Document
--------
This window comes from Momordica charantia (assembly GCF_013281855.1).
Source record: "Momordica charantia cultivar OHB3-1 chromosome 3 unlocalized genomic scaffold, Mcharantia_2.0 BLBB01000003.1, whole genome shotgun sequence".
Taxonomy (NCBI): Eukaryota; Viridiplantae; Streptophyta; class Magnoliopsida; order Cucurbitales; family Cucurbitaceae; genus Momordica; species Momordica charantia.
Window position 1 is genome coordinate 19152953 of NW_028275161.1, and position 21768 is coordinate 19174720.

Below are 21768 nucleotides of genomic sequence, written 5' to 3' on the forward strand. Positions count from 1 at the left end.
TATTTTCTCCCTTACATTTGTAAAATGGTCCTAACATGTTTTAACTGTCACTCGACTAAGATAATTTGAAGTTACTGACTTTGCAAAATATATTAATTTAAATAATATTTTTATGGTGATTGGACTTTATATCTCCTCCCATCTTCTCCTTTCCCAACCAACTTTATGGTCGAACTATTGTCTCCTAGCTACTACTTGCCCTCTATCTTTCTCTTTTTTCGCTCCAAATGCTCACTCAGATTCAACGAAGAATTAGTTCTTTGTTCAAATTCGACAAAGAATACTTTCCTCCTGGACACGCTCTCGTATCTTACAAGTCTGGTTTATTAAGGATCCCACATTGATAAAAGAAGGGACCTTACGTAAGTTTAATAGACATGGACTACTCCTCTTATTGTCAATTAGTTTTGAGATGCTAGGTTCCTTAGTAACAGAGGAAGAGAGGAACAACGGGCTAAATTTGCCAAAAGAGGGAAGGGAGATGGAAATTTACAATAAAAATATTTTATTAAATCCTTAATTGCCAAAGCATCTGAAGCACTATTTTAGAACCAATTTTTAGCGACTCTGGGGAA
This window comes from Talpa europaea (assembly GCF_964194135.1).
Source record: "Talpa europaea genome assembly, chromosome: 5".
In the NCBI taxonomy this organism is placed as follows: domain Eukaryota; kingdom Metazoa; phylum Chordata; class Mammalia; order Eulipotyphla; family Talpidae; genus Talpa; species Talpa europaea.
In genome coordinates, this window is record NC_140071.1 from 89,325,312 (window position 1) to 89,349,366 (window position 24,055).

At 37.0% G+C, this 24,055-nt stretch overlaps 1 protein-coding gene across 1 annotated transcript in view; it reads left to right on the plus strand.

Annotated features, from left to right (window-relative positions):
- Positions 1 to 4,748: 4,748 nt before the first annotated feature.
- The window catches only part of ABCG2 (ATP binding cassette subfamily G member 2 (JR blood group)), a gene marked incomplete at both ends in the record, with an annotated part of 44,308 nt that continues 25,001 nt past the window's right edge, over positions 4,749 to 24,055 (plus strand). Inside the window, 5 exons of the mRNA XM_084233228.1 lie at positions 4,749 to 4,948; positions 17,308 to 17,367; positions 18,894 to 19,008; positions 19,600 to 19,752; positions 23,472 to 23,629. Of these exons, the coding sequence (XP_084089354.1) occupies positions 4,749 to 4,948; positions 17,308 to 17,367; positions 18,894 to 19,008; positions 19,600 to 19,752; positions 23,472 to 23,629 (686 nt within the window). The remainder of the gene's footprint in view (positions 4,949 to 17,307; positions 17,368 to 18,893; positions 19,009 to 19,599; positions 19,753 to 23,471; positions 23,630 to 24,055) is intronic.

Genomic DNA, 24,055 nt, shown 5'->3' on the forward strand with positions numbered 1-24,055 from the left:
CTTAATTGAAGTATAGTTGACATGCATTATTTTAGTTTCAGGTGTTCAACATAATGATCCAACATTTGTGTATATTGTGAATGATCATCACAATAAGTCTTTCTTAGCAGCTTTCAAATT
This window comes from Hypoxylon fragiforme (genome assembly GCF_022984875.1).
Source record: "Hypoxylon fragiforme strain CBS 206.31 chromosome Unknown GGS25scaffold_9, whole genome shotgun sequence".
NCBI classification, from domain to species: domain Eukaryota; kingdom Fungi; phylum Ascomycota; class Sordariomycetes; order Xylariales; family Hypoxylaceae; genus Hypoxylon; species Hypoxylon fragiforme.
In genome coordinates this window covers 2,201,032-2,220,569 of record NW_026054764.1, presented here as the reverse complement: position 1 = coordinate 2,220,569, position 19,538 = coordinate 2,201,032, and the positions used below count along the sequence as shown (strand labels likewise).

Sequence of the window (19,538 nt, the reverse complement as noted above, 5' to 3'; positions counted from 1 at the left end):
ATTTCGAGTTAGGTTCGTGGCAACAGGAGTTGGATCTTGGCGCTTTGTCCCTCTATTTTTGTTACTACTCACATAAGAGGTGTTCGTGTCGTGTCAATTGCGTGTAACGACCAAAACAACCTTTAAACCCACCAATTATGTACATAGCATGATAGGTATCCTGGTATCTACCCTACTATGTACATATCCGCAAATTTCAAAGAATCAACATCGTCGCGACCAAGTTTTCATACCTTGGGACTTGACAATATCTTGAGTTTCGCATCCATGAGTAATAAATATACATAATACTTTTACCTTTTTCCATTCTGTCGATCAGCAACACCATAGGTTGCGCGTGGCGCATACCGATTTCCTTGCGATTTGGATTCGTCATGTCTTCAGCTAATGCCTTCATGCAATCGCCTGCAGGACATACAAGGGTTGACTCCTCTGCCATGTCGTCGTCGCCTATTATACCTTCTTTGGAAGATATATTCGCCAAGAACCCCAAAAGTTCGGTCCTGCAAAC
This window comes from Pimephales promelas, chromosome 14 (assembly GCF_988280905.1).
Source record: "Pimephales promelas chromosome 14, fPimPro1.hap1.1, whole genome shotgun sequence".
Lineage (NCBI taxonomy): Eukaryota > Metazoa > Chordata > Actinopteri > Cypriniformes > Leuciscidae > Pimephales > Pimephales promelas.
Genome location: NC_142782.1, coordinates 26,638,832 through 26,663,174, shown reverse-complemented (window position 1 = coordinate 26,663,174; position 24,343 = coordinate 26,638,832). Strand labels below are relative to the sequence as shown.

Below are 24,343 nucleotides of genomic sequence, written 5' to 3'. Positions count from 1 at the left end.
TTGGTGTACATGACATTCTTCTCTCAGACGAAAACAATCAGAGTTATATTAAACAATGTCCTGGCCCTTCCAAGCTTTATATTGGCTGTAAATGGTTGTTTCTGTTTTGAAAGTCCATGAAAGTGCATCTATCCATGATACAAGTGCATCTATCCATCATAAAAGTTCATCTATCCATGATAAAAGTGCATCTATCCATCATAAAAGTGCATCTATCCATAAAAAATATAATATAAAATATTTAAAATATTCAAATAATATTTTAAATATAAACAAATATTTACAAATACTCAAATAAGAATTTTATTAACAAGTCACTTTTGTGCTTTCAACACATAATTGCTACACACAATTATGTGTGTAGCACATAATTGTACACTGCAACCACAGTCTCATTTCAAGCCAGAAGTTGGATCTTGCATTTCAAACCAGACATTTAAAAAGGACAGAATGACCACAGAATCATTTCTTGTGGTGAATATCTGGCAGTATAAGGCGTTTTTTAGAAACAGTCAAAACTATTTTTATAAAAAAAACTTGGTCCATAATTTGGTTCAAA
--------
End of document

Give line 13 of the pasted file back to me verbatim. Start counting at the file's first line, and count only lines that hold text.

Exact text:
- Positions 1 to 4,748: 4,748 nt before the first annotated feature.